I was chatting to someone recently about their next investment property purchase. They had success in local areas they knew very well and proceeded to ask me about one certain suburb they were looking to buy in once again.
The comment made to me was, “The rents in this suburb I am looking at, have had a kick along this past year, and the yields seem really good now”.
I asked them if it was rental returns or growth as the focus of this investment. They said it was a long term investment and growth was the goal, so this would dismiss the suburb from their list?
No, it does not!
To answer that question you need to know the history of a suburb and the overall rental return expressed as a percentage, normally achieved in that suburb. (This is called Yield Long Term Average or YLTA.)
This suburb, south of Brisbane, had an YLTA of 5.2% rental return. At that present time the rents were pushing almost 6%. I mentioned to my client that this will most likely be an indicator of underpriced property.
Let’s look at how that works.
A standard 3 bed room house in this suburb was renting for about $340 – $360 per week. The houses were usually small or older and in an average condition. Think original outer suburb now on the cusp of being consumed by city growth in the years to come.
The sale prices in this area were sitting between $295,000 and $315,000. If I used the average rental (which is $340-360) and the higher price of $315,000, the average rental return was 5.8%.
Let’s make the assumption the rents had peaked and was no more growth to be had in the short term. Without getting into how this may attract investors and then eat up supply, we will assume that the market will move back to its long term average of a 5.2% rental return.
When this happens, and rents do not change (go up or down), the sale price figures will be:
Current – 5.8% rental yield, $350 weekly rent, $315,000 property price.
Future – 5.2% rental yield, $350 weekly rent, $350,000 property price.
As demonstrated by the table above, when the yields return to the long term average in the suburb, and they almost always do, then you will achieve a growth of about $35,000 in this example.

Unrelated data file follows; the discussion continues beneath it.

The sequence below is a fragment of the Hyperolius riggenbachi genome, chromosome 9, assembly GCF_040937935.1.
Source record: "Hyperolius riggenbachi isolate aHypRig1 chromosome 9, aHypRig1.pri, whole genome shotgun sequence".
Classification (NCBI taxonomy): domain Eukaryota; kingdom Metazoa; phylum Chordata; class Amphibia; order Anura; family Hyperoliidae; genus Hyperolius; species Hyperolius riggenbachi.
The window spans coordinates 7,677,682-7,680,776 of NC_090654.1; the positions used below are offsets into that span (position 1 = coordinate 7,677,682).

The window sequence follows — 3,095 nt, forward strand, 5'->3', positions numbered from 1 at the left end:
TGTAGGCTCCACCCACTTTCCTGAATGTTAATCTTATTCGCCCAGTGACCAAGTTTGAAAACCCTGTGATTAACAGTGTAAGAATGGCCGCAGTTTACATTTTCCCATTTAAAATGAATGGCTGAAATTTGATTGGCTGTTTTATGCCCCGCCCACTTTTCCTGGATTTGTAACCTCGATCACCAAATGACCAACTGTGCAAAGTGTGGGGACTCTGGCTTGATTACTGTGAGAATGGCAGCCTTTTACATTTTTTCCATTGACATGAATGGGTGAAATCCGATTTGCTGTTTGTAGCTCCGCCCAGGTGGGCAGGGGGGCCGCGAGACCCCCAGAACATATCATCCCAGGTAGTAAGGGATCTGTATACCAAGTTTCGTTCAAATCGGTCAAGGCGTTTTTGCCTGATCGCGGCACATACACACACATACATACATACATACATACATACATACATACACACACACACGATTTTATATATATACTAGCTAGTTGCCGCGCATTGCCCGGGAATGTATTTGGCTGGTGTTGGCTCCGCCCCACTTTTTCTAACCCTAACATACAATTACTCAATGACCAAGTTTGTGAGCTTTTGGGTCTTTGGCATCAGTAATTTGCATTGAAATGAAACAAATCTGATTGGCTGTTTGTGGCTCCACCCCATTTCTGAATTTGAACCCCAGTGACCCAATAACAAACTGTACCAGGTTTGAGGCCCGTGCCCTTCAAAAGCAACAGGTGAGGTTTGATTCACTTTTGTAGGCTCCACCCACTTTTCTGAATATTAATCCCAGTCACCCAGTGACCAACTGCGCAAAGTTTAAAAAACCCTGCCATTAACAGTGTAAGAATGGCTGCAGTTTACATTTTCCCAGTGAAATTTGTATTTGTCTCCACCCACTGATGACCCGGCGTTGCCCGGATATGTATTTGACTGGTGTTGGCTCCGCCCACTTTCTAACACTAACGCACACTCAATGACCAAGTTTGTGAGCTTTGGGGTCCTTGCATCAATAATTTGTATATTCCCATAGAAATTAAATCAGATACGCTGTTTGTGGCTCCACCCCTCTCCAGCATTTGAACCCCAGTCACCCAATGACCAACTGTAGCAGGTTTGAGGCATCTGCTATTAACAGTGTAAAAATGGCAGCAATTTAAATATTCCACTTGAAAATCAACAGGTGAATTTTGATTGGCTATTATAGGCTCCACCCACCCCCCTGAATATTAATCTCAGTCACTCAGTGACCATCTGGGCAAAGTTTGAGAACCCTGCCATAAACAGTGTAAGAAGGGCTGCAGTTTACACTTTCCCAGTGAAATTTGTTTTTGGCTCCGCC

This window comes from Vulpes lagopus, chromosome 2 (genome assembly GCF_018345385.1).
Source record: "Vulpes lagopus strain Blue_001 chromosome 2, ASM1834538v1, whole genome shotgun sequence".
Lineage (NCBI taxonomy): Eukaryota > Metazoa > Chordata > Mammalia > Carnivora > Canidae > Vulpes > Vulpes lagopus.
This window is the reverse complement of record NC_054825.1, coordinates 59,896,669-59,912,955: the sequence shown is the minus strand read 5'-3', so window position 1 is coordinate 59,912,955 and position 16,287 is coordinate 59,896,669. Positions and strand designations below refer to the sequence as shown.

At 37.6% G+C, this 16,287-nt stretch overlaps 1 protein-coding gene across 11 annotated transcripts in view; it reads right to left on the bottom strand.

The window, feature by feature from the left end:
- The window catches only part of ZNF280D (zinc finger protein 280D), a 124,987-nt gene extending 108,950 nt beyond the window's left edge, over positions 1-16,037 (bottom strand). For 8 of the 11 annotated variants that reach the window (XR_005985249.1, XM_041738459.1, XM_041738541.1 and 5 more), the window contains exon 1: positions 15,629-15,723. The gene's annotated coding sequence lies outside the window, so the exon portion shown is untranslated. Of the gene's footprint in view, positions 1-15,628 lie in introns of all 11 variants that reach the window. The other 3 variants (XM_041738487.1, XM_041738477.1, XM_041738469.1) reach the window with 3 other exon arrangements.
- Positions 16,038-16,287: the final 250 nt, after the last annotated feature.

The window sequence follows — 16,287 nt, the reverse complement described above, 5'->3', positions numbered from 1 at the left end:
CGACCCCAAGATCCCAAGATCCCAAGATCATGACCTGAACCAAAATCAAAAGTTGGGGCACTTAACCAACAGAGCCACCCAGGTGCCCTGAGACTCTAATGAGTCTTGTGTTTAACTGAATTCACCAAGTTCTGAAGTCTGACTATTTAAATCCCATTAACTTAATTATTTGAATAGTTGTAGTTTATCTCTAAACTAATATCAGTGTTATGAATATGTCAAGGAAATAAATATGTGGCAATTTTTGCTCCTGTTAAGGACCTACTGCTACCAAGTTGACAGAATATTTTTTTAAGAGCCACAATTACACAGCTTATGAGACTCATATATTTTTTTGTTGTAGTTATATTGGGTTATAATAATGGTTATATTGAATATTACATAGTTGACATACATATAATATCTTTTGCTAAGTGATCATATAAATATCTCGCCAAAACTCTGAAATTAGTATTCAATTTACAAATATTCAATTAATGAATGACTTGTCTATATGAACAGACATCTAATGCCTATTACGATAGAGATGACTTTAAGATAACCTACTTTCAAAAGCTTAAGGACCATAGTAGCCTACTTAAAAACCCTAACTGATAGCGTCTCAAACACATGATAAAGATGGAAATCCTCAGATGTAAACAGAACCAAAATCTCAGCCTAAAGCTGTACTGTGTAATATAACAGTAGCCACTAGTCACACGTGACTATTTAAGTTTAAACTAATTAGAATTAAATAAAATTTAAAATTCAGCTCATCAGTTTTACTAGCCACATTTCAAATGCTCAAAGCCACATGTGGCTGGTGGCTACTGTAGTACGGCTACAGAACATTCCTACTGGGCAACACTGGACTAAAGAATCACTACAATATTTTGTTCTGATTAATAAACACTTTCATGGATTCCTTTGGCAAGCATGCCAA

To put it another way, the rental yield being 0.6% above YLTA meant a growth of 11% in the property value when it returns to YLTA.
Please understand that a higher yield does not automatically mean a more capital growth!
However a higher than normal yield in an area, may mean rents have moved and prices will follow.
A movement in the rents like this is part of the property cycle and one of the indicators of the beginning of a rise in prices in that particular area. It is also an early indicator in the 18.5 year property clock that we are in the early stages of the overall cycle.
If you know of a suburb like this and know it well, do your own calculations on the current rental yield and property prices, verses a return to the long term rental average.
You might just find a winner!
P.S. – This is our final chapter in our miniseries on Rental Yield. We will be starting a new series on property fundamentals next.
Since 2004 Scott Northcott has been helping people buy the best properties for their needs at prices that simply speak for themselves.
Scott has been instrumental in bridging the gap between financial planning and traditional real estate transactions through his property advice model. By carefully considering his clients’ goals and planning for market changes via demographics and trends, Scott designs a future proof outcome not only specific to the client’s needs but dynamic in its execution with performance indicators and exit strategies built in.
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